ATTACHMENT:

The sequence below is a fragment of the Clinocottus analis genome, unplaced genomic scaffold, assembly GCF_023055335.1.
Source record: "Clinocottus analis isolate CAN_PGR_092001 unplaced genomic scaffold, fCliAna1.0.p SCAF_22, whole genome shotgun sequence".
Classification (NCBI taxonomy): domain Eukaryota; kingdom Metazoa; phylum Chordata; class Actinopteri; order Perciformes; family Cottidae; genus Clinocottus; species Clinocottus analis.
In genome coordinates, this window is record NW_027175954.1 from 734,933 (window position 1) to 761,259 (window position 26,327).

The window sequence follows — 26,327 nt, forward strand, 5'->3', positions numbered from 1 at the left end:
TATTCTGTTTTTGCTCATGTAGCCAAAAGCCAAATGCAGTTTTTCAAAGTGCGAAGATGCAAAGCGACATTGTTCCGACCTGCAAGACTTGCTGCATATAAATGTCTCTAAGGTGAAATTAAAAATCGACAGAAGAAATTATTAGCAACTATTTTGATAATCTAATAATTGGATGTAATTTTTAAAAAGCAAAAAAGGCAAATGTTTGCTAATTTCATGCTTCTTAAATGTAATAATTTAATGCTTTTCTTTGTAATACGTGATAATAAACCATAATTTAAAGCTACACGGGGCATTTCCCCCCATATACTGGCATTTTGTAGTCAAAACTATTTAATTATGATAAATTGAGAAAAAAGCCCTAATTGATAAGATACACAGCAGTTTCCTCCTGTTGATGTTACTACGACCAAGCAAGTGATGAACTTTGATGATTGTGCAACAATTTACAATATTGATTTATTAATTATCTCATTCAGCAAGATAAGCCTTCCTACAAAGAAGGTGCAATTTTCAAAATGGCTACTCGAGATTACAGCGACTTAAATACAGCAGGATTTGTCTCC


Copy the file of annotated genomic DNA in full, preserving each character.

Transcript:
The sequence below is a fragment of the Clinocottus analis genome, unplaced genomic scaffold, assembly GCF_023055335.1.
Source record: "Clinocottus analis isolate CAN_PGR_092001 unplaced genomic scaffold, fCliAna1.0.p SCAF_22, whole genome shotgun sequence".
Classification (NCBI taxonomy): domain Eukaryota; kingdom Metazoa; phylum Chordata; class Actinopteri; order Perciformes; family Cottidae; genus Clinocottus; species Clinocottus analis.
In genome coordinates, this window is record NW_027175954.1 from 734,933 (window position 1) to 761,259 (window position 26,327).

The window sequence follows — 26,327 nt, forward strand, 5'->3', positions numbered from 1 at the left end:
TATTCTGTTTTTGCTCATGTAGCCAAAAGCCAAATGCAGTTTTTCAAAGTGCGAAGATGCAAAGCGACATTGTTCCGACCTGCAAGACTTGCTGCATATAAATGTCTCTAAGGTGAAATTAAAAATCGACAGAAGAAATTATTAGCAACTATTTTGATAATCTAATAATTGGATGTAATTTTTAAAAAGCAAAAAAGGCAAATGTTTGCTAATTTCATGCTTCTTAAATGTAATAATTTAATGCTTTTCTTTGTAATACGTGATAATAAACCATAATTTAAAGCTACACGGGGCATTTCCCCCCATATACTGGCATTTTGTAGTCAAAACTATTTAATTATGATAAATTGAGAAAAAAGCCCTAATTGATAAGATACACAGCAGTTTCCTCCTGTTGATGTTACTACGACCAAGCAAGTGATGAACTTTGATGATTGTGCAACAATTTACAATATTGATTTATTAATTATCTCATTCAGCAAGATAAGCCTTCCTACAAAGAAGGTGCAATTTTCAAAATGGCTACTCGAGATTACAGCGACTTAAATACAGCAGGATTTGTCTCC